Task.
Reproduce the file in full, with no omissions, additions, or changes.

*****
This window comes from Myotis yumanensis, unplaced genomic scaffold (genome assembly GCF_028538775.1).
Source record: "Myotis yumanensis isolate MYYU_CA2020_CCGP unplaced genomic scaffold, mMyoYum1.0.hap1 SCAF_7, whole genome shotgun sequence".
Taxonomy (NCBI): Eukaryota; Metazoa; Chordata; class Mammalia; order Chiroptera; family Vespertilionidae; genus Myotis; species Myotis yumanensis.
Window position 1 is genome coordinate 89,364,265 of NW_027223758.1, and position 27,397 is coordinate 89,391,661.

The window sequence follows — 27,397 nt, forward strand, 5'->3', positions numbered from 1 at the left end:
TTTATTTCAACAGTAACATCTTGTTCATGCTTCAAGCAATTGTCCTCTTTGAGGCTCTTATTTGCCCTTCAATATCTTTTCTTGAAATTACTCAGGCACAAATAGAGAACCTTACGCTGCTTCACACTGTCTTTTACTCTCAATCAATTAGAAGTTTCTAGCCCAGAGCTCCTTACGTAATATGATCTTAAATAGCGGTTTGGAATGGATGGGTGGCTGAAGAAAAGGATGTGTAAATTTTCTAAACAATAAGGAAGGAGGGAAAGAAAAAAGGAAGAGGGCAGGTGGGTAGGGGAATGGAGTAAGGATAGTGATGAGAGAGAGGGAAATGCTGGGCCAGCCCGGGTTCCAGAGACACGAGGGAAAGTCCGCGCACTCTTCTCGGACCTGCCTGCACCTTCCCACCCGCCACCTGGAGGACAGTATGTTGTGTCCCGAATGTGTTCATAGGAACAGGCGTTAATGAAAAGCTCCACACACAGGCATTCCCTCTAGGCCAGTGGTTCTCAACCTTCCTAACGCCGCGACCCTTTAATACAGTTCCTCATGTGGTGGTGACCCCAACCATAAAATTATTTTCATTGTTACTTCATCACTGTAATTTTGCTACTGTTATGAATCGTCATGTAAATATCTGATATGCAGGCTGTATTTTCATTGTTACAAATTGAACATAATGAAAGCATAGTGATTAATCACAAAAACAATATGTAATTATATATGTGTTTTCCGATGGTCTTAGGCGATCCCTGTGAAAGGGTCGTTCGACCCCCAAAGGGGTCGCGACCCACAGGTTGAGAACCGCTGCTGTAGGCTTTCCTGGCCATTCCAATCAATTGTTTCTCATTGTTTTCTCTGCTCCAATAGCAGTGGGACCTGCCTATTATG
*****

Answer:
This window comes from Myotis yumanensis, unplaced genomic scaffold (genome assembly GCF_028538775.1).
Source record: "Myotis yumanensis isolate MYYU_CA2020_CCGP unplaced genomic scaffold, mMyoYum1.0.hap1 SCAF_7, whole genome shotgun sequence".
Taxonomy (NCBI): Eukaryota; Metazoa; Chordata; class Mammalia; order Chiroptera; family Vespertilionidae; genus Myotis; species Myotis yumanensis.
Window position 1 is genome coordinate 89,364,265 of NW_027223758.1, and position 27,397 is coordinate 89,391,661.

The window sequence follows — 27,397 nt, forward strand, 5'->3', positions numbered from 1 at the left end:
TTTATTTCAACAGTAACATCTTGTTCATGCTTCAAGCAATTGTCCTCTTTGAGGCTCTTATTTGCCCTTCAATATCTTTTCTTGAAATTACTCAGGCACAAATAGAGAACCTTACGCTGCTTCACACTGTCTTTTACTCTCAATCAATTAGAAGTTTCTAGCCCAGAGCTCCTTACGTAATATGATCTTAAATAGCGGTTTGGAATGGATGGGTGGCTGAAGAAAAGGATGTGTAAATTTTCTAAACAATAAGGAAGGAGGGAAAGAAAAAAGGAAGAGGGCAGGTGGGTAGGGGAATGGAGTAAGGATAGTGATGAGAGAGAGGGAAATGCTGGGCCAGCCCGGGTTCCAGAGACACGAGGGAAAGTCCGCGCACTCTTCTCGGACCTGCCTGCACCTTCCCACCCGCCACCTGGAGGACAGTATGTTGTGTCCCGAATGTGTTCATAGGAACAGGCGTTAATGAAAAGCTCCACACACAGGCATTCCCTCTAGGCCAGTGGTTCTCAACCTTCCTAACGCCGCGACCCTTTAATACAGTTCCTCATGTGGTGGTGACCCCAACCATAAAATTATTTTCATTGTTACTTCATCACTGTAATTTTGCTACTGTTATGAATCGTCATGTAAATATCTGATATGCAGGCTGTATTTTCATTGTTACAAATTGAACATAATGAAAGCATAGTGATTAATCACAAAAACAATATGTAATTATATATGTGTTTTCCGATGGTCTTAGGCGATCCCTGTGAAAGGGTCGTTCGACCCCCAAAGGGGTCGCGACCCACAGGTTGAGAACCGCTGCTGTAGGCTTTCCTGGCCATTCCAATCAATTGTTTCTCATTGTTTTCTCTGCTCCAATAGCAGTGGGACCTGCCTATTATG